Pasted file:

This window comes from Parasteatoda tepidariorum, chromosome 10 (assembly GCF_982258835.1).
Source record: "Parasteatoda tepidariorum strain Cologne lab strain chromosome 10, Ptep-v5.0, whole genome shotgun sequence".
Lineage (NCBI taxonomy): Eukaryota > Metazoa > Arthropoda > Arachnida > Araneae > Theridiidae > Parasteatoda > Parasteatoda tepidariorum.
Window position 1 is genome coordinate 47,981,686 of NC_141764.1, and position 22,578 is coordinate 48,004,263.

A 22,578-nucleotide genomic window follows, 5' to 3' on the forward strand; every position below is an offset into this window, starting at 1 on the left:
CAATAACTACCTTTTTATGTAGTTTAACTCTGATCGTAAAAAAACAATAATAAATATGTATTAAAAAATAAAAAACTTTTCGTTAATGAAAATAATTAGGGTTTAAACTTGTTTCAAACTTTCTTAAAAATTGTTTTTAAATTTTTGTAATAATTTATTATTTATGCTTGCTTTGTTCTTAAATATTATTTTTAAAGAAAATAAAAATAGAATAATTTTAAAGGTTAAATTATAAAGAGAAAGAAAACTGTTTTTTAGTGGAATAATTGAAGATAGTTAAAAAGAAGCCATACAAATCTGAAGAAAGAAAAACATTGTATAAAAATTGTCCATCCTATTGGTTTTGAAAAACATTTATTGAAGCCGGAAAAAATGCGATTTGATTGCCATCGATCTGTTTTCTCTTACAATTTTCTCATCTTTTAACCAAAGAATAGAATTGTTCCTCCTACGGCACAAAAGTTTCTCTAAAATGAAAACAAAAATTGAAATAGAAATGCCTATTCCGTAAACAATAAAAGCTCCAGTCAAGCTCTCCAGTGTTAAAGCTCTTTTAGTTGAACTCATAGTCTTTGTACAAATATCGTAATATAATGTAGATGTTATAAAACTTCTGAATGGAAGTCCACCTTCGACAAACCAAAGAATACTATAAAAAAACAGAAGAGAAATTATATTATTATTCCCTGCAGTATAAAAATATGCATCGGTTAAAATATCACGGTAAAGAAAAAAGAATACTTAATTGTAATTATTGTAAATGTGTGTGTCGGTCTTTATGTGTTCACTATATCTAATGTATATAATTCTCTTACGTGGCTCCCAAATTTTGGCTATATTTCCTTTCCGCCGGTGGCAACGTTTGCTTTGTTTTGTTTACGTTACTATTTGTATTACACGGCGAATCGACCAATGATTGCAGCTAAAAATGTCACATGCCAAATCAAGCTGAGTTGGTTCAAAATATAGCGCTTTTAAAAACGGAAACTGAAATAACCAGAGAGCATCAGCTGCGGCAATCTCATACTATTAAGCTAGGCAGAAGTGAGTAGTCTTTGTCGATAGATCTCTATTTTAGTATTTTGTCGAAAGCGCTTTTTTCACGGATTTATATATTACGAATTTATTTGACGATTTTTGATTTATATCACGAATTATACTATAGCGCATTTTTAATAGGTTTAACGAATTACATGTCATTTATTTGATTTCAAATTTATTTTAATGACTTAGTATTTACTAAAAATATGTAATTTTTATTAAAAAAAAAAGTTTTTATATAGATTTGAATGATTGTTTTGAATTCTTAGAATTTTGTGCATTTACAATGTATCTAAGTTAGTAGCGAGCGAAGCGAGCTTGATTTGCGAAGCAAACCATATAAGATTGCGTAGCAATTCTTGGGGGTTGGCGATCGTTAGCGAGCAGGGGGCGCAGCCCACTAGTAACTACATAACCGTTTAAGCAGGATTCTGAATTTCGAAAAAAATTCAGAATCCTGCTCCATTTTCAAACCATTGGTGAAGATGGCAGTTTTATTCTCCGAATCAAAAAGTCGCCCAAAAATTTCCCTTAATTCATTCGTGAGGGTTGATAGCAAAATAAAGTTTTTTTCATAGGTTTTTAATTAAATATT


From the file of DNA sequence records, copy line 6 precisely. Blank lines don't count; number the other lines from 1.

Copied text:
CAATAACTACCTTTTTATGTAGTTTAACTCTGATCGTAAAAAAACAATAATAAATATGTATTAAAAAATAAAAAACTTTTCGTTAATGAAAATAATTAGGGTTTAAACTTGTTTCAAACTTTCTTAAAAATTGTTTTTAAATTTTTGTAATAATTTATTATTTATGCTTGCTTTGTTCTTAAATATTATTTTTAAAGAAAATAAAAATAGAATAATTTTAAAGGTTAAATTATAAAGAGAAAGAAAACTGTTTTTTAGTGGAATAATTGAAGATAGTTAAAAAGAAGCCATACAAATCTGAAGAAAGAAAAACATTGTATAAAAATTGTCCATCCTATTGGTTTTGAAAAACATTTATTGAAGCCGGAAAAAATGCGATTTGATTGCCATCGATCTGTTTTCTCTTACAATTTTCTCATCTTTTAACCAAAGAATAGAATTGTTCCTCCTACGGCACAAAAGTTTCTCTAAAATGAAAACAAAAATTGAAATAGAAATGCCTATTCCGTAAACAATAAAAGCTCCAGTCAAGCTCTCCAGTGTTAAAGCTCTTTTAGTTGAACTCATAGTCTTTGTACAAATATCGTAATATAATGTAGATGTTATAAAACTTCTGAATGGAAGTCCACCTTCGACAAACCAAAGAATACTATAAAAAAACAGAAGAGAAATTATATTATTATTCCCTGCAGTATAAAAATATGCATCGGTTAAAATATCACGGTAAAGAAAAAAGAATACTTAATTGTAATTATTGTAAATGTGTGTGTCGGTCTTTATGTGTTCACTATATCTAATGTATATAATTCTCTTACGTGGCTCCCAAATTTTGGCTATATTTCCTTTCCGCCGGTGGCAACGTTTGCTTTGTTTTGTTTACGTTACTATTTGTATTACACGGCGAATCGACCAATGATTGCAGCTAAAAATGTCACATGCCAAATCAAGCTGAGTTGGTTCAAAATATAGCGCTTTTAAAAACGGAAACTGAAATAACCAGAGAGCATCAGCTGCGGCAATCTCATACTATTAAGCTAGGCAGAAGTGAGTAGTCTTTGTCGATAGATCTCTATTTTAGTATTTTGTCGAAAGCGCTTTTTTCACGGATTTATATATTACGAATTTATTTGACGATTTTTGATTTATATCACGAATTATACTATAGCGCATTTTTAATAGGTTTAACGAATTACATGTCATTTATTTGATTTCAAATTTATTTTAATGACTTAGTATTTACTAAAAATATGTAATTTTTATTAAAAAAAAAAGTTTTTATATAGATTTGAATGATTGTTTTGAATTCTTAGAATTTTGTGCATTTACAATGTATCTAAGTTAGTAGCGAGCGAAGCGAGCTTGATTTGCGAAGCAAACCATATAAGATTGCGTAGCAATTCTTGGGGGTTGGCGATCGTTAGCGAGCAGGGGGCGCAGCCCACTAGTAACTACATAACCGTTTAAGCAGGATTCTGAATTTCGAAAAAAATTCAGAATCCTGCTCCATTTTCAAACCATTGGTGAAGATGGCAGTTTTATTCTCCGAATCAAAAAGTCGCCCAAAAATTTCCCTTAATTCATTCGTGAGGGTTGATAGCAAAATAAAGTTTTTTTCATAGGTTTTTAATTAAATATT